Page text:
“Strangely enough, going back about 18 years ago, there was a movie called Still Crazy about a band getting back together in their 50s. They sent us a script to write songs for it and Rod said, ‘Why don’t we try writing something together?’ So he came round here and we wrote a couple of songs. We wrote a title piece that would’ve been a monster, but they didn’t go for it, which really did surprise me. Then I wrote a song on my own called What Might’ve Been and they used that one – Jimmy Nail sang it.”
So it took about 20 years but you got to write together in the end! Can you tell us about how you wrote Since You’ve Been Gone and how Rainbow ended up releasing it?
“I know they just sound like pop songs, but I’d written my life in those songs and there’s always a bit of my life in there. I mean with, ‘I get the same old dreams, same time every night, fall to the ground and I wake up,’ everyone’s had that but I’d never heard it in a song before. It’s probably an anxiety dream and with, ‘These four walls are closing in,’ I’ve had that as well. The whole feeling is insecurity, and ‘I’m out of my head, can’t take it,’ is the feeling of panic.”
“I released Since You’ve Been Gone on my second solo album called Winning and it was the second single. It was in the American charts three times with three different artists, and it was a hit before Rainbow did it. I put it out and it got a few plays, but I wrote it on the piano, played it on the piano and I made it softer, which was a problem. I heard a band called Head East do it – they did it first. It wasn’t a big hit but it stayed around the 30s and 40s of the Billboard chart for a long time. Then they toured with Rainbow and they heard it there. I didn’t get that from Ritchie [Blackmore, the guitarist, songwriter and founder of Rainbow] but that’s the story I got.”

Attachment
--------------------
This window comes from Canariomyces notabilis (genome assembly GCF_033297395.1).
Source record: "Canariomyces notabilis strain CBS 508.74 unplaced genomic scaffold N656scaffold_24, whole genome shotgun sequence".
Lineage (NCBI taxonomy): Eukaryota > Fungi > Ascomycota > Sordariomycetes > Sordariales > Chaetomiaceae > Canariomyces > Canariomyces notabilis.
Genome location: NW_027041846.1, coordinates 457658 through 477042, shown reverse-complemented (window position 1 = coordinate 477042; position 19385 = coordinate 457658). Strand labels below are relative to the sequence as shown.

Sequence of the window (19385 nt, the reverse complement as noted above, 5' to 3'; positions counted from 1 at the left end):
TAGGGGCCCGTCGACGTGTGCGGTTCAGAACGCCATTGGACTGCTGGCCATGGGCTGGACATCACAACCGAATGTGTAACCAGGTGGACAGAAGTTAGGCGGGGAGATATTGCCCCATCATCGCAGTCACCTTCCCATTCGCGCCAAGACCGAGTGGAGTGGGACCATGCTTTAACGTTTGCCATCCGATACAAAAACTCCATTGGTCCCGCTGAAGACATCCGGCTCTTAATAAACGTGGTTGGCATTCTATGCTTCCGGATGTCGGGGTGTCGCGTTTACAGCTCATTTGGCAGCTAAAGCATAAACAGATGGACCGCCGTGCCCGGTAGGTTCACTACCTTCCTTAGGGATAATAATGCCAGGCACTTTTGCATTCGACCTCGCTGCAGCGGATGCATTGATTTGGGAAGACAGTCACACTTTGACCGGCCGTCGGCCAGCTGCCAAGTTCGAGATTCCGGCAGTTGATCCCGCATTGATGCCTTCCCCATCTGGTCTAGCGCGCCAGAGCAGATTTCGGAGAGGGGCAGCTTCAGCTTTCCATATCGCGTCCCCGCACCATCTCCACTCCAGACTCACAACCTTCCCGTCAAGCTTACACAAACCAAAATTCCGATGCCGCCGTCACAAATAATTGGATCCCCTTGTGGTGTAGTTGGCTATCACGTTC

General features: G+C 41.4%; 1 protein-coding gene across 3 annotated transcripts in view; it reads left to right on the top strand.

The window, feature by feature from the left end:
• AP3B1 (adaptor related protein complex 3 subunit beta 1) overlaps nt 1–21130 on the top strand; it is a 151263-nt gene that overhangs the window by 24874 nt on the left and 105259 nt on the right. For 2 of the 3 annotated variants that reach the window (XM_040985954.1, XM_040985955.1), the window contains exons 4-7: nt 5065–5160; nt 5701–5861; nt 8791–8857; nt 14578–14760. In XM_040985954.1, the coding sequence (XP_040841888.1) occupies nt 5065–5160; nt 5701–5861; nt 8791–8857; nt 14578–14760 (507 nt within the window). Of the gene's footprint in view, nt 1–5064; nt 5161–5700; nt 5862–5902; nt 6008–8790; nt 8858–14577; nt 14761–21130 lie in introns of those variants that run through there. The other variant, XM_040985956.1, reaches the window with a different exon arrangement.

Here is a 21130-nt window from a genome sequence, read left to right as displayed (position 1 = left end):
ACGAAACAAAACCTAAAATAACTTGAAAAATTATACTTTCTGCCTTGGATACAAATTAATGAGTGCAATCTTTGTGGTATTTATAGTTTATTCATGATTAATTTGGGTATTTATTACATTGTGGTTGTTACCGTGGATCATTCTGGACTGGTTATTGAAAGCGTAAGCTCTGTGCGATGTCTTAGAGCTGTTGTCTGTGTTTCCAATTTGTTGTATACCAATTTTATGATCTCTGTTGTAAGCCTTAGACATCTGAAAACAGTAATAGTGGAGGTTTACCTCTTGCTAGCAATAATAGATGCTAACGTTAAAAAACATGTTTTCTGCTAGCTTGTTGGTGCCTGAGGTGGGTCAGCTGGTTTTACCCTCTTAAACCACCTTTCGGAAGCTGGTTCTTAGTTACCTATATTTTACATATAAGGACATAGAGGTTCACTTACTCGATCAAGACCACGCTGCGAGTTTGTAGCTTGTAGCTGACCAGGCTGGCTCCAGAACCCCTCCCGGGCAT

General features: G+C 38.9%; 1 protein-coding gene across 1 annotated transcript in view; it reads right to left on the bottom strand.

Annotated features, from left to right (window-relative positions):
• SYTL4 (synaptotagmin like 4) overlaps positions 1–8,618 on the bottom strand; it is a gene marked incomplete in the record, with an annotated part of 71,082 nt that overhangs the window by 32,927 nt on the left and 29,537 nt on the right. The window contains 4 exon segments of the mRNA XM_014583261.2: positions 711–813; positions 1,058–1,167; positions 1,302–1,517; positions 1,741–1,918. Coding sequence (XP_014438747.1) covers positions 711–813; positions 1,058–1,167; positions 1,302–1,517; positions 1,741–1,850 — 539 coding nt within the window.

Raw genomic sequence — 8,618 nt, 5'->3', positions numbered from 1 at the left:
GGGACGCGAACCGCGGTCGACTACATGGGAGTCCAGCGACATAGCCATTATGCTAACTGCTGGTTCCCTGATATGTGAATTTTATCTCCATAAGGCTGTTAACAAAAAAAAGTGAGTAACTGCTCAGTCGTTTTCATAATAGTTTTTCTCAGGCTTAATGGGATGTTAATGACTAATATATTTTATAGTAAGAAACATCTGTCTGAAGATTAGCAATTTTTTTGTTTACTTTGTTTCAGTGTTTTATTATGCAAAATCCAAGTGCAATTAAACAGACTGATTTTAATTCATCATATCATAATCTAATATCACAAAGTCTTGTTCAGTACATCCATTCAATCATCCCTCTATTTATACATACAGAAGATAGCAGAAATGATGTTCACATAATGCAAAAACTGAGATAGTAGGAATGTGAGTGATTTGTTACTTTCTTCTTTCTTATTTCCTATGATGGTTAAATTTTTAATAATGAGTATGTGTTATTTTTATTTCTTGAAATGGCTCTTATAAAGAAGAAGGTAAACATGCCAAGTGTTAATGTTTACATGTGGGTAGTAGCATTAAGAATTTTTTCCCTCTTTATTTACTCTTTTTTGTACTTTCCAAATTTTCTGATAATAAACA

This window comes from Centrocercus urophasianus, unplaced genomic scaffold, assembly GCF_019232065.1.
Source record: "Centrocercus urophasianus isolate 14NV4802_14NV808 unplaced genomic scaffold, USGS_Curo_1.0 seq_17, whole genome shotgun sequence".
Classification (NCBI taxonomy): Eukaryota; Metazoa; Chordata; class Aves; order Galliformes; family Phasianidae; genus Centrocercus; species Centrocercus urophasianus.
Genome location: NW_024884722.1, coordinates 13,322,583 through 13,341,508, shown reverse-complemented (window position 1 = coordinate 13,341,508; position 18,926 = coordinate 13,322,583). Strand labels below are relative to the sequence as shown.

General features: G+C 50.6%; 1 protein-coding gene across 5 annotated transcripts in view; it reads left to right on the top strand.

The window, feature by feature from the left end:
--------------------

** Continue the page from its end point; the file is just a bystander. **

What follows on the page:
Let’s talk about your new album. What’s it like being a songwriter now you have a huge back catalogue of successful songs – does it get harder to keep creating new music?
“No, it’s weird innit! People have said that I’m like a 16-year-old. When it comes to music, it’s no different. You obviously change and I’ve got a wealth of experiences, and I love writing still. Most days I’m in the studio, even on Saturdays and Sundays, I go in there early in the summer – five or six o’clock in the morning and work ’til lunchtime, then I sit in the garden and read a book. So I still do a day’s work and I love it.
“When you’re young you’re finding lots of things and you’ve written so much about being young when you’re young. So I try to write more about ‘now’ and the idea of what’s happening to you now. There are a few things on this album Wasted where, inwardly, I’m writing about the years I’ve wasted when I could’ve been on the road. I love playing live and stuff, but when I had a child I had to make that choice to see my kids grow up – so I put that energy into that song.”
Has your actual approach to writing changed over the years?
“Yeah, I try to work in different ways. Now I’m writing much more on the guitar, whereas all those songs like God Gave Rock And Roll To You and Since You’ve Been Gone, they sound like guitar songs but I wrote them on piano. Now I’m sitting in the studio, I’m picking up the guitar and I’m finding all sorts of different ways to write, but I still believe in the lyric. It starts from that little piece of grit in the oyster that makes the pearl – you’re looking for that line, that title or that something ‘wow’. I’ve got loads of those bits; I’ve got loads of songs that aren’t finished.”
Where do you capture those bits of ideas?
“It can happen in the middle of the night. I’m terrible for waking up, turning on the light and writing a lyric. It’s great to finish something, but it’s nice to have lots of pieces that aren’t connected – I’ve got thousands of those in the studio. I can go in there, look through them and – if I’m trying to finish a song – I’ll take a line from one song and line from another and another, and they just happen to dovetail. There’s something magical about having an idea and developing it. It’s frustrating too, though, it’s like a puzzle that you’re trying to finish, but it’s wonderful when you get it right.”
Russ Ballard’s new album It’s Good To Be Here is out now via BMG. Find out more at russballardmusic.com